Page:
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The cyclic group of $\mathbb{C}- \{ 0\}$ of complex numbers under multiplication generated by $(1+i)/\sqrt{2}$

I just wrote that this is $\frac{1}{\sqrt{2}}+\frac{1}{\sqrt{2}}i$ making a polar angle of $\pi/4$. I am not sure what to do next. My book say there are 8 elements.

Working backwards, maybe the angle divides the the four quadrant into 8 areas? I have no idea

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it seems like all you have to do to verify that this is true is to compute all the powers of that up to 8. You should get the identity once you reach 8. The order of a cyclic group is the number of elements it has. –  HowardRoark Oct 25 '12 at 5:59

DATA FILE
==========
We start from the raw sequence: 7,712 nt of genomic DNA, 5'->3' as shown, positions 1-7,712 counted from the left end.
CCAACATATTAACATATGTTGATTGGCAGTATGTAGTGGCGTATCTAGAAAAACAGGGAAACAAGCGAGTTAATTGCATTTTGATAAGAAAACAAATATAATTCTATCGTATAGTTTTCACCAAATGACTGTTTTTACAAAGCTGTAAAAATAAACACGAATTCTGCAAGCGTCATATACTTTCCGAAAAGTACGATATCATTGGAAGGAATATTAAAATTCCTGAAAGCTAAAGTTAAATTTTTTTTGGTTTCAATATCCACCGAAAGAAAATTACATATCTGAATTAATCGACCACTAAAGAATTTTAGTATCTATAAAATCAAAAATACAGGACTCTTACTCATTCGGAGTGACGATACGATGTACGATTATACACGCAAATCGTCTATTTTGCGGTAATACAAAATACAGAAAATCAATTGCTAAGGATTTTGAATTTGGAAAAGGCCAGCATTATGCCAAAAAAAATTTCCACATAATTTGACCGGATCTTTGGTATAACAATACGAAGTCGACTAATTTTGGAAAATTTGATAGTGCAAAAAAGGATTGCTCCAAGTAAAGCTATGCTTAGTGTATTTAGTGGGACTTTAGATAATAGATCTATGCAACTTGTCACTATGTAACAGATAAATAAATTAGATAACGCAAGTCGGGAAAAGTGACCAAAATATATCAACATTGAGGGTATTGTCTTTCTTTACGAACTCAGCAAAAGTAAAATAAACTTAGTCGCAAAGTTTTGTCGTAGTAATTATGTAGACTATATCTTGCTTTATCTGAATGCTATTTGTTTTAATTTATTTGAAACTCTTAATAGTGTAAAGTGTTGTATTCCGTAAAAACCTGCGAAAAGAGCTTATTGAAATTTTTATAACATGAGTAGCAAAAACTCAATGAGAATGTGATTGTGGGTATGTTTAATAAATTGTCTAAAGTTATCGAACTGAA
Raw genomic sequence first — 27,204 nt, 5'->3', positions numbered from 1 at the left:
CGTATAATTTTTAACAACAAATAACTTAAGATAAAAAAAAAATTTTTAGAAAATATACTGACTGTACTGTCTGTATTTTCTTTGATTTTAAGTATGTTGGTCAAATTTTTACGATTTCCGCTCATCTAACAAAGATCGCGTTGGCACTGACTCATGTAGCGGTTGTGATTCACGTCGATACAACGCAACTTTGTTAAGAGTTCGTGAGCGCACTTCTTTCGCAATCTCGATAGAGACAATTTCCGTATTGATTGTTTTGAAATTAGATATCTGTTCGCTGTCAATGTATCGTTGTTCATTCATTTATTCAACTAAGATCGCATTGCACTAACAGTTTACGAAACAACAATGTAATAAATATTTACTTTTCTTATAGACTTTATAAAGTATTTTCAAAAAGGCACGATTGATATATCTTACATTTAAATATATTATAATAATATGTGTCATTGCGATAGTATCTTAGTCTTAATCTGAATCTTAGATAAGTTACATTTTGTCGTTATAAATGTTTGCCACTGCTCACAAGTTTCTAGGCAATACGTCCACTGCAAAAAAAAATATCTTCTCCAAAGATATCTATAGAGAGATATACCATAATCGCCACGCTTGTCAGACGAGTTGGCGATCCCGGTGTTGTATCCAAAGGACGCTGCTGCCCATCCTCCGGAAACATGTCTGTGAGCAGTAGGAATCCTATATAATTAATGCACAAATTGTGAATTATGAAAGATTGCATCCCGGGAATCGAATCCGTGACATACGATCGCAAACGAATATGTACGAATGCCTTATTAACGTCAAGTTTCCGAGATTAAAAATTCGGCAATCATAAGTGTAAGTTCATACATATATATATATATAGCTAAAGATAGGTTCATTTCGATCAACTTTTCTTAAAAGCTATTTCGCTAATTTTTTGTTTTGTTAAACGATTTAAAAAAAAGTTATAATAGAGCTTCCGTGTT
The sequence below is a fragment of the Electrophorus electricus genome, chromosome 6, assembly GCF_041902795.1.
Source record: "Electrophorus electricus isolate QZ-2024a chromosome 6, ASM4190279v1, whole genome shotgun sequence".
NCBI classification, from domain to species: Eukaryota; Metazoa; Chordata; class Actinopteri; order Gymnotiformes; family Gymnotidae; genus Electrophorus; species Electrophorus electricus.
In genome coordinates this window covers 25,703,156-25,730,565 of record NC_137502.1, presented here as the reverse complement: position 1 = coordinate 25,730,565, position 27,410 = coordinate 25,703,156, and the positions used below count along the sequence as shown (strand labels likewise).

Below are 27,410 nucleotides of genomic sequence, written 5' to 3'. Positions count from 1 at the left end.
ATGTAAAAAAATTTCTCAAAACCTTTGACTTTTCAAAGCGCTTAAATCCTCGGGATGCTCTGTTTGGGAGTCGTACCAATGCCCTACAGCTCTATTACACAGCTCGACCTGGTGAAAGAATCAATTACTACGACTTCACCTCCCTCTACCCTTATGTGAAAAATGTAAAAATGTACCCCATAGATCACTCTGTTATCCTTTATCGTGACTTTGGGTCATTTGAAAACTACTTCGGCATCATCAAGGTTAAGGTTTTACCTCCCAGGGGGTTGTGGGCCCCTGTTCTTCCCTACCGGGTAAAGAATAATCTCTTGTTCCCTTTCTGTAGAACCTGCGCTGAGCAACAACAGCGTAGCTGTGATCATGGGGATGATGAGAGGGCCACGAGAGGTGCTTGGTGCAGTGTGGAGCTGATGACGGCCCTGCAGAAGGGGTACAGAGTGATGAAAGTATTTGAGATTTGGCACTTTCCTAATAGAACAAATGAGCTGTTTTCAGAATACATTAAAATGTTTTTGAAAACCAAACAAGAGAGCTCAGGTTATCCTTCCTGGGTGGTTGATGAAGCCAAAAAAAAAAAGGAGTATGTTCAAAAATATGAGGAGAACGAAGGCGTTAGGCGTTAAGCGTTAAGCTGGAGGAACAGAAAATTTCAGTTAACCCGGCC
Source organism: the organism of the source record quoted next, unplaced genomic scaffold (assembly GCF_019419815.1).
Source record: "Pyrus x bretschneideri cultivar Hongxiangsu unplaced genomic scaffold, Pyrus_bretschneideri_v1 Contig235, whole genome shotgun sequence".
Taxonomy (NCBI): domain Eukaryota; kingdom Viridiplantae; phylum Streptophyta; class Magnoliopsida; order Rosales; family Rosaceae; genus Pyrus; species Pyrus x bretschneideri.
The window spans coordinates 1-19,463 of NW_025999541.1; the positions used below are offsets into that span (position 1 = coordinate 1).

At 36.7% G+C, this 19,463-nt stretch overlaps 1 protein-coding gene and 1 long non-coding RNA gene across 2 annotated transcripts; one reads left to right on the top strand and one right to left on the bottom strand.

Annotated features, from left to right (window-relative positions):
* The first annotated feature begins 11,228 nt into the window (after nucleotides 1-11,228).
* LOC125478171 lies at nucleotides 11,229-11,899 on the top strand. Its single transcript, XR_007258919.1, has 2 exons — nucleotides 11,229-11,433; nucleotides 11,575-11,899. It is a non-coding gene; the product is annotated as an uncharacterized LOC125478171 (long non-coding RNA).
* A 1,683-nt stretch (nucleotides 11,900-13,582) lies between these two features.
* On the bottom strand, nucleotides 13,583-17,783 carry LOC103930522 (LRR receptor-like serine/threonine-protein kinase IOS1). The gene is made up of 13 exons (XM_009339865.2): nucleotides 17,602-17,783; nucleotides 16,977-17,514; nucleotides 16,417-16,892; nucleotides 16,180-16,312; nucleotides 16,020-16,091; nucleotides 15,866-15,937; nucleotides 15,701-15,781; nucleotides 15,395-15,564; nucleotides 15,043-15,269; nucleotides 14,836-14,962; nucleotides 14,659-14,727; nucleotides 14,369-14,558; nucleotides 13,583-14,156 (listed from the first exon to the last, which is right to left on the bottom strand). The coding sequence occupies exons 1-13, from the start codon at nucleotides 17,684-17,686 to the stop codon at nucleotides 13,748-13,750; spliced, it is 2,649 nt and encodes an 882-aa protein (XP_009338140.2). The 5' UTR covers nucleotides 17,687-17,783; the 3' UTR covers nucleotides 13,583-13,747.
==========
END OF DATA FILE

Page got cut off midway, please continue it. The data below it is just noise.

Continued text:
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HINT Find the minimum $k$ such that $\left(\dfrac1{\sqrt{2}} + \dfrac{i}{\sqrt{2}} \right)^k = 1$. It will be of help to write $\dfrac1{\sqrt{2}} + \dfrac{i}{\sqrt{2}}$ as $\exp(i \pi/4)$.

The element in the group generated by $r = \dfrac1{\sqrt{2}} + \dfrac{i}{\sqrt{2}}$ will then be $$\{r^m : m = 0,1,2,\ldots,k-1\}$$

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Draw a sketch. Do you know how to multiply complex numbers in polar coordinates? Add the angles, multiply the lengths. Now compute the powers of your number until you reach 1.

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Firstly, $\mathbb{C}-\{0\}$ is not a cyclic group generated by that complex number (was that a typo?). The element $1/\sqrt{2}(1+i)=e^{\pi i/4}$ generates a cyclic subgroup of $\mathbb{C}-\{0\}$, so you need to find the smallest positive $k$ for which $(e^{\pi i/4})^k=e^{k\pi i/4}=1$ (since $1$ is the identity in your group). Why must $k$ be 8?

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